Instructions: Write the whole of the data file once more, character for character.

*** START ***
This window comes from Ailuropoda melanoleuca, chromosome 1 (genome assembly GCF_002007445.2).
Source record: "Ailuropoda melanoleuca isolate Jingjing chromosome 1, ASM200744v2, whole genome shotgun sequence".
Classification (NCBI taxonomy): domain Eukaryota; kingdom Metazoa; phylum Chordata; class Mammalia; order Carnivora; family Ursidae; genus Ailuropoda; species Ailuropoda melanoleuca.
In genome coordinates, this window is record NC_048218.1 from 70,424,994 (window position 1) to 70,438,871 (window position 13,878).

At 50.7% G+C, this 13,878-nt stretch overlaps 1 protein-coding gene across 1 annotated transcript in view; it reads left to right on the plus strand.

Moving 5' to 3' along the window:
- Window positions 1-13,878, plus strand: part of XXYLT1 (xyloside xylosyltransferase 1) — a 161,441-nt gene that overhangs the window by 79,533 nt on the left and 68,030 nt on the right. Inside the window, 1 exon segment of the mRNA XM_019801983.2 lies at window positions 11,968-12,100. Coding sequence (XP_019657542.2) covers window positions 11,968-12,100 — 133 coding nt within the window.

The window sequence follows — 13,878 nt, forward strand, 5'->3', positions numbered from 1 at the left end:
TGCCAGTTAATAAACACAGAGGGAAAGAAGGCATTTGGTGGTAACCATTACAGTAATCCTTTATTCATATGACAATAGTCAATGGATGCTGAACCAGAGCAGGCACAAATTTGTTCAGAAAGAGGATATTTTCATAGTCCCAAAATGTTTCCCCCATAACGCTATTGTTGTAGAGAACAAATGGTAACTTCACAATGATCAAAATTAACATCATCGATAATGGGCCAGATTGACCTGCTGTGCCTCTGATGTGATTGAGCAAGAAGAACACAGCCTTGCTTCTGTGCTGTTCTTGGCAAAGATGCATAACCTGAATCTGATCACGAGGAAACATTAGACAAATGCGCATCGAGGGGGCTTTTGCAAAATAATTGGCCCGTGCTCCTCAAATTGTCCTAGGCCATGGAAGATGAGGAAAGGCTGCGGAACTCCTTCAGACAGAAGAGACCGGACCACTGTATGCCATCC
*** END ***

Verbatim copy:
This window comes from Ailuropoda melanoleuca, chromosome 1 (genome assembly GCF_002007445.2).
Source record: "Ailuropoda melanoleuca isolate Jingjing chromosome 1, ASM200744v2, whole genome shotgun sequence".
Classification (NCBI taxonomy): domain Eukaryota; kingdom Metazoa; phylum Chordata; class Mammalia; order Carnivora; family Ursidae; genus Ailuropoda; species Ailuropoda melanoleuca.
In genome coordinates, this window is record NC_048218.1 from 70,424,994 (window position 1) to 70,438,871 (window position 13,878).

At 50.7% G+C, this 13,878-nt stretch overlaps 1 protein-coding gene across 1 annotated transcript in view; it reads left to right on the plus strand.

Moving 5' to 3' along the window:
- Window positions 1-13,878, plus strand: part of XXYLT1 (xyloside xylosyltransferase 1) — a 161,441-nt gene that overhangs the window by 79,533 nt on the left and 68,030 nt on the right. Inside the window, 1 exon segment of the mRNA XM_019801983.2 lies at window positions 11,968-12,100. Coding sequence (XP_019657542.2) covers window positions 11,968-12,100 — 133 coding nt within the window.

The window sequence follows — 13,878 nt, forward strand, 5'->3', positions numbered from 1 at the left end:
TGCCAGTTAATAAACACAGAGGGAAAGAAGGCATTTGGTGGTAACCATTACAGTAATCCTTTATTCATATGACAATAGTCAATGGATGCTGAACCAGAGCAGGCACAAATTTGTTCAGAAAGAGGATATTTTCATAGTCCCAAAATGTTTCCCCCATAACGCTATTGTTGTAGAGAACAAATGGTAACTTCACAATGATCAAAATTAACATCATCGATAATGGGCCAGATTGACCTGCTGTGCCTCTGATGTGATTGAGCAAGAAGAACACAGCCTTGCTTCTGTGCTGTTCTTGGCAAAGATGCATAACCTGAATCTGATCACGAGGAAACATTAGACAAATGCGCATCGAGGGGGCTTTTGCAAAATAATTGGCCCGTGCTCCTCAAATTGTCCTAGGCCATGGAAGATGAGGAAAGGCTGCGGAACTCCTTCAGACAGAAGAGACCGGACCACTGTATGCCATCC